The Vatican announced Wednesday that it would be signing a treaty that recognized the “state of Palestine,” rather than the Palestine Liberation Organization (PLO), which is the sole representative of the Palestinian people in the disputed territories.
This treaty, which has been in negotiations for 15 years, “deals with essential aspects of the life and activity of the Catholic Church in Palestine,” a Vatican statement said. Palestinians say these aspects relate to properties, taxes and protocol at holy sites.
Although the Vatican had welcomed the 2012 decision by the United Nations General Assembly to recognize a Palestinian non-member state, this is the first time that it has recognized it in such a significant legal document with the Palestinian Authority. Nevertheless, the Vatican has been referring to a Palestinian state for at least a year, and when Pope Francis visited Israel last year.
Director of the Holy See Press Office, Fr. Federico Lombardi confirmed that the recognition has become official.
“Yes, it’s a recognition that the state exists,” he told the press. (Times of Israel)
Israel immediately expressed concern. Foreign Ministry spokesman Emmanuel Nahshon said, “We’re disappointed by the decision taken by the Holy See. We believe that such a decision is not conducive to bringing the Palestinians back to the negotiating table.”
Jewish groups condemned the move, as well, with the American Jewish Committee saying it was “counterproductive to all who seek true peace between Israel and the Palestinians.” (AP)
The Anti-Defamation League (ADL) called the move “premature”: “We appreciate that the Vatican’s basic intention is to promote Israeli-Palestinian reconciliation, but believe that this diplomatic recognition will be unhelpful to that end,” the ADL’s Abraham Foxman said.
The announcement comes on the heels of a Catholic-Jewish interfaith conference held near the Sea of Galilee in recognition of fifty years of relations since the historical Nostra Aetate declaration formally rejecting the Jewish people’s blame for Jesus’s death.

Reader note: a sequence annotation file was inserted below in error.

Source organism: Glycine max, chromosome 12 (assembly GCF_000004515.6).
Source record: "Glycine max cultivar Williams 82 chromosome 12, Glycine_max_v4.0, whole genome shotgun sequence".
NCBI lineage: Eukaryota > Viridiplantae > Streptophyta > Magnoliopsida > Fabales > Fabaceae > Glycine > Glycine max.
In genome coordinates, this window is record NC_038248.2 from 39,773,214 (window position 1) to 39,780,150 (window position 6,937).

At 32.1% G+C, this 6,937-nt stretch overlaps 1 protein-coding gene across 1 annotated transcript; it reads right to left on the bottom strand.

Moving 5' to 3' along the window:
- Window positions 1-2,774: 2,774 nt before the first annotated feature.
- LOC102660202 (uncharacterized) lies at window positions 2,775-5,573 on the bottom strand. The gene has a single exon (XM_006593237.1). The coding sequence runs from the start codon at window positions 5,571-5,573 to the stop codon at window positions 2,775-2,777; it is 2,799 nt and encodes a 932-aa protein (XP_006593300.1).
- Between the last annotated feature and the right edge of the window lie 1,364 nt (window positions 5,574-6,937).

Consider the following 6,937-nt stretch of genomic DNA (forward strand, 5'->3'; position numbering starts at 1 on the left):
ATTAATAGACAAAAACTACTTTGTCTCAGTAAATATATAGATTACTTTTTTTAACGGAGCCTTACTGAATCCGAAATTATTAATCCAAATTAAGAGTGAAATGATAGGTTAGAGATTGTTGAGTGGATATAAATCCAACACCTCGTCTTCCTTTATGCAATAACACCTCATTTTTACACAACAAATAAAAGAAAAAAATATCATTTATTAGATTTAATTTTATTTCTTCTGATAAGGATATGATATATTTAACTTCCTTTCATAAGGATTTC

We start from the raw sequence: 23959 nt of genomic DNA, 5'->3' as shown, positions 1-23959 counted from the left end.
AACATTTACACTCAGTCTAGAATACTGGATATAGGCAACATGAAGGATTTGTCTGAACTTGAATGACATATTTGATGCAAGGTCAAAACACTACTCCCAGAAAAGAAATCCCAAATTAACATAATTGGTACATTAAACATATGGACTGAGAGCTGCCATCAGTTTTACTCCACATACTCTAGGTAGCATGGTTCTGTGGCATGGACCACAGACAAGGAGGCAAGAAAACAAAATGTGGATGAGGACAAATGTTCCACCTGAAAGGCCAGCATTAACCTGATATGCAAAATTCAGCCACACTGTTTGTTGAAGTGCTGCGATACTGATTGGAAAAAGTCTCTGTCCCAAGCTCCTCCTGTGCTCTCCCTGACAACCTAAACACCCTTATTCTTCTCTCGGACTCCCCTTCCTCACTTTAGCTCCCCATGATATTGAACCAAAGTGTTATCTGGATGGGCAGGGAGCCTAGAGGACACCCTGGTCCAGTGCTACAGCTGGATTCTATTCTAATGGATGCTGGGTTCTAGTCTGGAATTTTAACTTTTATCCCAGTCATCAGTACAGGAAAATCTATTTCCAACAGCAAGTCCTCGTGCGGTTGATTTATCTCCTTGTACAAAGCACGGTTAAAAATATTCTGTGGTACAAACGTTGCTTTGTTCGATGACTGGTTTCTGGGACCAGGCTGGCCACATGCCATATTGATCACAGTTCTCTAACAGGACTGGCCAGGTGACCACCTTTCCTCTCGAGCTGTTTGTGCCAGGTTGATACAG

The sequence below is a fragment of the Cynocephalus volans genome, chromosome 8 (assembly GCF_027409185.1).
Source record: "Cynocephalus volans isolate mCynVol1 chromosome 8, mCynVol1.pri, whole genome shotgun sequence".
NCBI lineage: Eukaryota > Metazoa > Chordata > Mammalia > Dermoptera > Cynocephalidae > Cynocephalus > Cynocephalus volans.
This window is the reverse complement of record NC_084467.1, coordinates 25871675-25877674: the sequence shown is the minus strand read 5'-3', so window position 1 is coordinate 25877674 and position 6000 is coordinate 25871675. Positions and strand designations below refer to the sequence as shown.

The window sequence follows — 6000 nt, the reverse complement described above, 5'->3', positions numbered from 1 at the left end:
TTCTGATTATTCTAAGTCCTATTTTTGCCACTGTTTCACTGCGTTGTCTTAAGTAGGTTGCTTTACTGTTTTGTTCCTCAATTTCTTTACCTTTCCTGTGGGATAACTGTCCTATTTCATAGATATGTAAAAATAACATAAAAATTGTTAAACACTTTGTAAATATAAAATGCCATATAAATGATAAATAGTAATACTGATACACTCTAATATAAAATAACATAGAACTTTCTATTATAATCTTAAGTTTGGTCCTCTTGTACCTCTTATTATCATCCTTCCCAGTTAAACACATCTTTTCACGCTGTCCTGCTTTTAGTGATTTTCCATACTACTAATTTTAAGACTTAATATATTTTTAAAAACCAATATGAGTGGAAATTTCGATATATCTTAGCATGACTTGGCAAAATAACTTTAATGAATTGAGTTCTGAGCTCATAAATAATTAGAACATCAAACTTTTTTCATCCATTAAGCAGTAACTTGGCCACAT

Among the 400 attending the three-day event were seven cardinals, 20 bishops, several Israeli politicians and many well-known artists and educators of both the Catholic and Jewish faiths.
While noting the increased trend toward anti-Semitism in Europe today, the rabbis present commented on improvements in Catholic-Jewish relations since the publishing of the declaration. In a joint statement, the rabbis proclaimed: “An immense change from the prejudices and divisions of the past is being born. This event foreshadows a new spring, the birth of something new in the relationship between Judaism and Christianity.” (Times of Israel)
Although it is widely recognized that this Pope cares about the Jewish People, this recognition of a Palestinian state reveals that something is missing in his understanding of the issues.
“Even this philo-Semitic pope, this pope who cares about the Jews, even he doesn’t get it,” said David Horovitz, editor of The Times of Israel news site. “Every time something like this happens, there’s this sense of anguish. Why don’t you understand? We want to separate from the Palestinians, but on terms that don’t threaten our security.” (NYT)
Both the United States and Israel agree that the recognition of a Palestinian state without proper negotiations undermines efforts to resolve the underlying conflict.
US support of a negotiated solution, however, did not prevent President Obama from referring to Israel as an occupational force a day prior to the Vatican’s announcement.
In an interview with the London-based Arab language newspaper Asharq al-Awsat, Obama said “Palestinians deserve an end to the occupation and the daily indignities that come with it. That’s why we’ve worked so hard over the years for a two-state solution and to develop innovative ways to address Israel’s security and Palestinian sovereignty needs.”
He also spoke of including Gaza in such a two-state solution and integrating the Strip into Judea and Samaria. (YNet)
The president’s use of the term “occupation” is more than outrageous since Judea and Samaria is not occupied but disputed. The use of such terms as “occupied” and “occupation” are deliberate attempts to delegitimize Israel’s presence in territories that are subject to negotiation.
Prior to the June 1967 Six Day War, the land was occupied for 19 years by Jordan. Before that, it had formally formed a part of the British Mandate of Palestine. When the Mandate ended in 1948 and Israel declared itself a state, Jordan used its military might to take control of the area. Five Arab armies attacked the nascent state simultaneously.
The area has been held by Israeli forces since 1967 and was being returned to the PLO in phases through negotiation, in accordance with the 1994 Oslo accord—however, two Palestinian intifadas and a string of terrorist attacks on Israeli soil have essentially nullified that agreement.